In a special meeting on Monday, June 28, the Dagsboro Town Council reviewed the proposed budget for the 2021 fiscal year as it was presented to town council members by Town Administrator Cynthia Brought.

The council members reviewed the 10-page budget document before and during the meeting, with only a few comments pertaining the numbers proposed.

Brought was first to comment, speaking about her office’s “biggest struggle” in formulating the budget.

“I just wanted to point out, my biggest struggle probably was the water department,” Brought said. “Trying to get the figures to work right as far as the revenue, and that’s pretty much because of the registers not working and not being able to bill properly. I believe that if we have the new registers, and get on a regular monthly basis and collecting delinquencies that type of thing, then we can definitely end up with a surplus. This year has been horrible. It ended up $20,000 to the bad, but then we had added back in our $50,000 that we had added from impact fees.

“I know the user fees, charging the right rates, charging the right amounts — we should be fine. But, like I said, the sooner we can get those registers, and get them in, the better. Sussex County Council had us apply for grant money, but we don’t know how much is available, whether they are granting us any money and how much toward the registers. So that will be helpful as well.”

One of the biggest points of contention with the budget was the numbers for the water department, which Brought had mentioned at the opening of the meeting.

“So the water budget problem is due to the water increase problems with Millsboro, right?” Councilman Norwood Truitt asked Brought.

“Yes, well, that and basically because the registers don’t work,” Brought responded. “We are not getting accurate readings, and we are not getting bills out for months. It delays everything, with these registers not reading. Once we get the new registers, it is going to make a huge difference.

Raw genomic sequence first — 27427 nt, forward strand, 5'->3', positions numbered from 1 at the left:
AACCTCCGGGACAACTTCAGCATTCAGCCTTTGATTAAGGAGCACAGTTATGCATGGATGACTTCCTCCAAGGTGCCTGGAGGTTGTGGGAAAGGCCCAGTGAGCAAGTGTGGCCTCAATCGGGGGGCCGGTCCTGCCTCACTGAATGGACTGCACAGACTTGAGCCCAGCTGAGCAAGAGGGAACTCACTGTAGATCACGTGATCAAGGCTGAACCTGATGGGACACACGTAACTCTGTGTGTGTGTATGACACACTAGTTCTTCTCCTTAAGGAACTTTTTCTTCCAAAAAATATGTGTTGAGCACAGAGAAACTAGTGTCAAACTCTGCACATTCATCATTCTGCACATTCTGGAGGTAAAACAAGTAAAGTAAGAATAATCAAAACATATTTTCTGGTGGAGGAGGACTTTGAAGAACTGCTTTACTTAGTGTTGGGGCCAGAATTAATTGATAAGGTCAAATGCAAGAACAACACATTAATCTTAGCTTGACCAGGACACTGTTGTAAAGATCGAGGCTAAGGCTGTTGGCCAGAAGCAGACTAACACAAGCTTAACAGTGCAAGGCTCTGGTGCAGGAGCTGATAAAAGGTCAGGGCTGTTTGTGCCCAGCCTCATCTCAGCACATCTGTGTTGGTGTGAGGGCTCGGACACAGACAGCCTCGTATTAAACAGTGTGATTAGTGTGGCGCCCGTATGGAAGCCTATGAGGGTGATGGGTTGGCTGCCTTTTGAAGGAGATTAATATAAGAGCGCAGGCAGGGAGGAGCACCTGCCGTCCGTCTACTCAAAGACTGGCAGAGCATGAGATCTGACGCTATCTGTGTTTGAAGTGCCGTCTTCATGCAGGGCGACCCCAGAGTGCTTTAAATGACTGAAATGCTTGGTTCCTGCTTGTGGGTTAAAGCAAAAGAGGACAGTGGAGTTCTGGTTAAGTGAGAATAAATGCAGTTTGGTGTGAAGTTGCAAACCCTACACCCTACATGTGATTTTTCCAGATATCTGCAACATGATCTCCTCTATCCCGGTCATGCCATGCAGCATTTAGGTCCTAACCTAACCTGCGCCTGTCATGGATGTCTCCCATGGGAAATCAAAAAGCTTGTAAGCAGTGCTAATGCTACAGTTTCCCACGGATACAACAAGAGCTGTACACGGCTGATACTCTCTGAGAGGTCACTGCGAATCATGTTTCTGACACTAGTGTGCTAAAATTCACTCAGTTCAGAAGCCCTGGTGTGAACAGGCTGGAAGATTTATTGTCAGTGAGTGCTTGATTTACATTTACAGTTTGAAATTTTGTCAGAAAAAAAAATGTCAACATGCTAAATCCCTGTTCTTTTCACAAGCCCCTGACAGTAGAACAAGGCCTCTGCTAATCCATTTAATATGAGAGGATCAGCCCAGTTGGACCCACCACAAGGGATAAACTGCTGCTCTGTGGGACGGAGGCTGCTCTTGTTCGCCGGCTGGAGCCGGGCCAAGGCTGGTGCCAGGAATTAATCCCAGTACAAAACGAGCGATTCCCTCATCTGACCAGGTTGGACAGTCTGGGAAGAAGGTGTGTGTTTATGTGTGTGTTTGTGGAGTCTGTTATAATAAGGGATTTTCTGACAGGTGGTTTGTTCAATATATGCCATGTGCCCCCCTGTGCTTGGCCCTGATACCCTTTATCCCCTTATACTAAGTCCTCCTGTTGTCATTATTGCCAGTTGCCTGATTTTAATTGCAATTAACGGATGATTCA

“Now, we do have an issue with delinquencies right now — people aren’t paying. We can’t shut their water off, and they know it. So, as soon as we can, we’re going to be moving on all that to get these people to start paying.”

Brought added that the cost to the Town — without any help from the County via grant — would be roughly $40,000. She said she was not aware as of the meeting whether the grant — which Brought had put in for on behalf of the Town — would be approved, and certainly did not know how much could potentially be approved.

“We asked for $30,000,” Brought noted, “because we said $40,000, but I think some of that included commercial, which they have to buy their own. We asked the County for $30,000, but I have no idea what would be approved, because it will depend on who has what left. I don’t know that they have the $30,000, but they haven’t said one way or the other.”

Councilman William Chandler responded, “This isn’t on our agenda, but I’ll just say that we at some point will need to cross the bridge on this, and make a decision about whether to go ahead and commit, and I, for one, am in favor of it. Commit some of the Town’s resources that we’ve got in CDs to purchasing all of the registers … use whatever we can from the County as a grant, but go in and get them, because it seems to me like we’re making our people deal with a problem that is just an interminable problem, and it’s hurting our revenues in the water. And so, the sooner we get this problem solved — I think everyone agrees — would be better for the Town. I think that’s a bullet we should just go ahead and bite, and, in my opinion, soon.”

With all the discussion about the water register issue, and with Chandler’s suggestion, the council added an item to its agenda about ordering and purchasing the much-needed registers for the water department from the water impact fees. Town officials unanimously approved the motion to “get the ball rolling in getting the registers ordered and purchased.”

There is no official word as to how long it could take for the new registers to arrive, or how soon they could be put in at this point.

Staff Reporter

Jason has been in journalism for 20 years. He moved to Coastal Delaware in August 2017 with his wife, Jessica, and their daughters, Kylie, 17, and Grace, 12. He has a passion for high-school sports and especially values the relationships that builds.